2. Under section 3 (3) of the Tariff Act an additional duty of customs may be imposed by the Union Government to counterbalance excise duty leviable on raw materials, components and ingredients of the same nature as, or similar to those used in the production or manufacture of such articles as the Union Government may specify by notification.
  3. Under section 3 (5) of the Tariff Act a further additional duty of customs may be imposed by the Union Government to counterbalance sales tax, value-added tax, local tax or any other charges for the time being leviable on a like article on its sale, purchase or transportation in India.

The aforesaid additional duties of customs are imposed to protect the domestic industry from unfair disadvantage.

Classification of Goods:

There are thousands of varieties of imported goods. All goods do not carry the same rate or amount of duty. It is not possible to identify all the goods individually. Therefore, it is necessary to identify the goods through groups and sub-groups and then to determine the rate of duty on each group or sub-groups. The exercise of placing the various imported goods under the various groups or sub-groups is known as 'Classification' of a product. This basically means the determination of the heading or sub-heading under which a particular product will be covered.

The classification of goods under various heads and/or sub-heads, is under the Tariff Act. The said Act is based on the International Convention of Harmonised System of Nomenclature (HSN). This is an International Nomenclature standard adopted by almost all countries to ensure uniformity and classification of goods in international trade.

The First Schedule of the Tariff Act relates to goods imported into India. It is divided into 21 sections, which broadly cover separate categories of goods. For instance Section I deals with live animals: animal products, Section II deals with vegetable products; Section XI deals with textile and textile articles; and Section XV deals with base metals and articles of base metal. Each Section contains a number of Chapters. The First Schedule comprises of 98 Chapters.

Principles of Classification:

Probably the most common and oft repeated principle of classification is that goods should be classified according to their popular meaning or as they are understood in commercial sense. The test applied is: how is the product identified by the class of people dealing with or using the product? This test is applied whenever a statute does not contain any definition. The courts in India have repeatedly held that while interpreting fiscal statutes resort should be had to the commercial or popular meaning attached to terms by those dealing in them and not to any scientific or technical meaning.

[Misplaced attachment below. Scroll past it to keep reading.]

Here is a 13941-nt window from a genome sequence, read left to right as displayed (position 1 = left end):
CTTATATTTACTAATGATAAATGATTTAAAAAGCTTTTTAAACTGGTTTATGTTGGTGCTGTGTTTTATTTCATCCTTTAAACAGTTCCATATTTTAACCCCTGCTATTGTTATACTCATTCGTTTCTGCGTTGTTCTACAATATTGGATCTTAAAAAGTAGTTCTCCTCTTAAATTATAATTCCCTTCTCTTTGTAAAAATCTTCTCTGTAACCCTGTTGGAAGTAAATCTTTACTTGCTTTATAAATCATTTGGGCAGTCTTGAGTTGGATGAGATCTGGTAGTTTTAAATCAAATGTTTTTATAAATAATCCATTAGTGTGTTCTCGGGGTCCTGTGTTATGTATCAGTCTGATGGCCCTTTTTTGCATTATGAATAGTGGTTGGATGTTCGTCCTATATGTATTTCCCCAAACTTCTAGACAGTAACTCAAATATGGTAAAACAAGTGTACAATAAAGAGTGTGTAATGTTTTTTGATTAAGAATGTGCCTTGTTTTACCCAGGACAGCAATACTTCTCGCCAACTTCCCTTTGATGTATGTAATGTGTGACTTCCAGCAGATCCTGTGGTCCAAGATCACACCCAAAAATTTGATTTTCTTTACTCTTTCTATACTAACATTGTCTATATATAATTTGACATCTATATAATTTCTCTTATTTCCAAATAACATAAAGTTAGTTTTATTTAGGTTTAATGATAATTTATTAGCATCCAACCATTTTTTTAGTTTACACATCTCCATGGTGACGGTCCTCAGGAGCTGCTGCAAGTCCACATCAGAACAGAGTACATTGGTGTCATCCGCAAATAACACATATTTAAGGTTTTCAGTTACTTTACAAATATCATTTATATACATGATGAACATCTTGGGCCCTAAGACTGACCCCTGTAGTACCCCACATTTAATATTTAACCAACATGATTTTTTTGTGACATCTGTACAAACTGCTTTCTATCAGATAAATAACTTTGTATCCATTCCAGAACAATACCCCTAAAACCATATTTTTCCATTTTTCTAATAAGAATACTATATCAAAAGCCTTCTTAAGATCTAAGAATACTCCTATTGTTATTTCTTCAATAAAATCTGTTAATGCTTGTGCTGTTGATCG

The trade parlance test may, however, have some limitations. For instance when a new product is introduced in the market, or where the structure of the heading in the Chapter is entirely based on technical identification of various products, the commercial parlance by which a particular product is known would have no relevance. In such cases the technical or scientific meaning may have to be resorted to for classifying the product.


The Union Government also has the power, in public interest, to grant exemptions in the rate of duty applicable on imported goods as also goods for exports. These exemptions may reduce the duty to nil or may be partial and subject to certain conditions.

Project Imports:

A special facility has been granted under the Tariff Act to persons importing goods for the initial setting up or substantial expansion of industrial plants, irrigation projects, power projects, mining projects, projects for exploration of oil and other minerals and for such other projects as may be notified by the Union Government. In such cases all items of machinery, including prime movers, instruments, apparatus and appliances, control gear and transmission equipment, auxiliary treatment, as well as components or raw materials for the manufacture of the aforesaid items and their components are classified under a single heading in Chapter 98 of the First Schedule to the Tariff Act at a concessional rate of duty. The classification of such goods under one heading facilitates the import as otherwise the goods would be required to be classified under different headings/sub-headings.